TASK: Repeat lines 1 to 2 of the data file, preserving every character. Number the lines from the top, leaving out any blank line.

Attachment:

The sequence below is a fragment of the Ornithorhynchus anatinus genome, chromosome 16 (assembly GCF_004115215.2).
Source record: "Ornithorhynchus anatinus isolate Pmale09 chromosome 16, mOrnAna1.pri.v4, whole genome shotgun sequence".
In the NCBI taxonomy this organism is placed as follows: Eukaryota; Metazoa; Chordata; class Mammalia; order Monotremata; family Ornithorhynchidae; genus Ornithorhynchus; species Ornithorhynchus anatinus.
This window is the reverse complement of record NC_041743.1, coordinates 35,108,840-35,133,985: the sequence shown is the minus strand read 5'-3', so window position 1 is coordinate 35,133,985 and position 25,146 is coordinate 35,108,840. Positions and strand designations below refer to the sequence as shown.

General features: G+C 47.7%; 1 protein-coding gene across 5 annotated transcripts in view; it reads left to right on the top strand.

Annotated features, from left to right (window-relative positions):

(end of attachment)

The sequence below is a fragment of the Ornithorhynchus anatinus genome, chromosome 16 (assembly GCF_004115215.2).
Source record: "Ornithorhynchus anatinus isolate Pmale09 chromosome 16, mOrnAna1.pri.v4, whole genome shotgun sequence".